“But,” said mind-reader Doug Segal, “if you’re practical, you can work off some of those calories.”

Kate Copstick eats chocolate cock

Kate Copstick sampling chocolate yesterday

Copstick sampled the product, saying: “It’s nicer than it looks,” but then started to choke and cough.

“They’re £9,” said Matt.

“Why on earth do you have so many left?” asked Doug.

“I over-anticipated,” said Matt.

Copstick had another attempt at sampling the product.

“It looks like Christmas morning,” said comic Matt Roper  (not to be confused with Matt Price) without explanation.

Copstick started coughing again. When she recovered, she said:

A rival to Ann Summers in Edinburgh

Poundland: a rival to Ann Summers’ sex shops in Edinburgh?

“Oddly enough, I’ve just been across to Poundland (a chain of shops where everything is priced at £1) and the thing with it is you have to keep going because you never know what is going to be there. It’s like a charity shop: you never know when something wonderful is going to come in.

“Today in Poundland,” she continued, rummaging in a bag, “I got vibrators and vibrating cock rings.”

She produced one of each.

There was controlled uproar and some disbelief in the room.

Kate Copstick with vibrator and cock ring

Kate Copstick’s discoveries from Poundland

“One pound each!” said Copstick.

“With batteries?” asked the Greek physicist.

“No, not with the batteries,” replied Copstick. “But I work a lot with commercial sex workers in Kenya and any time I can give the girls who want to stay as commercial sex workers any toys that they can use on the guys for bargaining… You can’t force a man to use a condom, but you can persuade him to wear one. If they try to force him to use one, the guy will just rape them and run away…

“Yesterday (at the Grouchy Club), I was talking about how I taught them about peppermint blow jobs and poor man’s champagne blow jobs.”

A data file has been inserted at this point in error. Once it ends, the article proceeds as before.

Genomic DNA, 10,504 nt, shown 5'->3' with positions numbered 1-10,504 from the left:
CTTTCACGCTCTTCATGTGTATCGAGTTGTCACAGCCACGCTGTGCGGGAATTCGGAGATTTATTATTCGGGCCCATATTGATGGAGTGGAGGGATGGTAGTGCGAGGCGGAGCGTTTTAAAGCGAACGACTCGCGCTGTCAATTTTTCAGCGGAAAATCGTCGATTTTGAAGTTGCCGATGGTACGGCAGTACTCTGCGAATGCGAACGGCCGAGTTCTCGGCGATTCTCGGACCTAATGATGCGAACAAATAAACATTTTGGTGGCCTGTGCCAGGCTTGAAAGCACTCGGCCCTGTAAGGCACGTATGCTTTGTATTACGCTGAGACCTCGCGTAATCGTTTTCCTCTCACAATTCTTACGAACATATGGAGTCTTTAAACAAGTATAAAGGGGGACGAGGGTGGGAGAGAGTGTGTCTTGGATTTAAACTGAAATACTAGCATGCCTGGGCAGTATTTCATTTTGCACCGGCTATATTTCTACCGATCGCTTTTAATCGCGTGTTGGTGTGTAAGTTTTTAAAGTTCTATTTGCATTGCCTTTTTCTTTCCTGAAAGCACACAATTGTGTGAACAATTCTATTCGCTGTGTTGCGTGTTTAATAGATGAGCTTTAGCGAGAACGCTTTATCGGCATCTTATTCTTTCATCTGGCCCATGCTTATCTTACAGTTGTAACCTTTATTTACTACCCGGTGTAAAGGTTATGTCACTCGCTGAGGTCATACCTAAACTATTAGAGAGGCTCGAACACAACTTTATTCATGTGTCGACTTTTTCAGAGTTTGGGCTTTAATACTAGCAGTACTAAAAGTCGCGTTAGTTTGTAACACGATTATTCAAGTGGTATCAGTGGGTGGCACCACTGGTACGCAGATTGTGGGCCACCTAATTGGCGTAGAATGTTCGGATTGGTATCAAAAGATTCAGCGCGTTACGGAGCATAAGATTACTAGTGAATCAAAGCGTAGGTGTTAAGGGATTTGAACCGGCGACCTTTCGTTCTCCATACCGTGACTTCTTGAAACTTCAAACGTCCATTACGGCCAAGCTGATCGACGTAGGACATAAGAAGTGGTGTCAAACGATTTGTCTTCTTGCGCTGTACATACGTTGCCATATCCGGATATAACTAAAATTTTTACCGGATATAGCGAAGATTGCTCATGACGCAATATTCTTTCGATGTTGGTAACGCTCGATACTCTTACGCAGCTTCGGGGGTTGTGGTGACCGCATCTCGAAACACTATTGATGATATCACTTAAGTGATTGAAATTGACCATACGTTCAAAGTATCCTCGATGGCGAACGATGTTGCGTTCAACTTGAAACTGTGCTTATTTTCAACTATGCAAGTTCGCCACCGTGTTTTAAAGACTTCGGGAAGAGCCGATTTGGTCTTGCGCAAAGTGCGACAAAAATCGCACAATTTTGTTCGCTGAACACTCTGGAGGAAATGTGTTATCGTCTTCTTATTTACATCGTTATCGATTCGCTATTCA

“What is a peppermint blow job?” asked Matt Roper.

“You get your girlfriend,” explained Copstick, “to either spread a little peppermint toothpaste over the inside of her mouth – or a mouthwash – and then, when she gives the blow job, it’s all tingly.”

“In Poundland,” I said, “you can get toothpaste for £1. It really is the poor man’s Ann Summers.”

“For the poor man’s champagne blow job,” said Copstick, “you just use beer instead of champagne and the bubbles kind of tickle.”

“It’s a great way to get a yeast infection,” said an anonymous voice from the audience.

Yesterday’s quickly-made logo

The chat show with comedians that provides oh so much more

That was just the start of The Grouchy Club’s final free Edinburgh show. Later we got on to the contest to find Edinburgh’s best Lewis Schaffer impersonator.

Claire Smith won.

Her prize was a Poundland vibrator.

“What have you done with it?” I asked her this morning. “Have you mounted it on the mantelpiece?”

“I think I might get some batteries,” she replied.

“And what’s next for you?” I asked Matt.

“No fish and no confectionary-based humour,” he told me. “It’s too stressful. I need to move on.”

“There is talk of a monthly London Grouchy Club – a venue has been suggested – and we have been approached by a pay venue to do the daily show again at next year’s Edinburgh Fringe – though I am not sure how a pay-to-enter show would work.

Perhaps we could get sponsored by Ann Summers or Poundland.

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Getting drunk at the Edinburgh Fringe and singing over a dead man’s body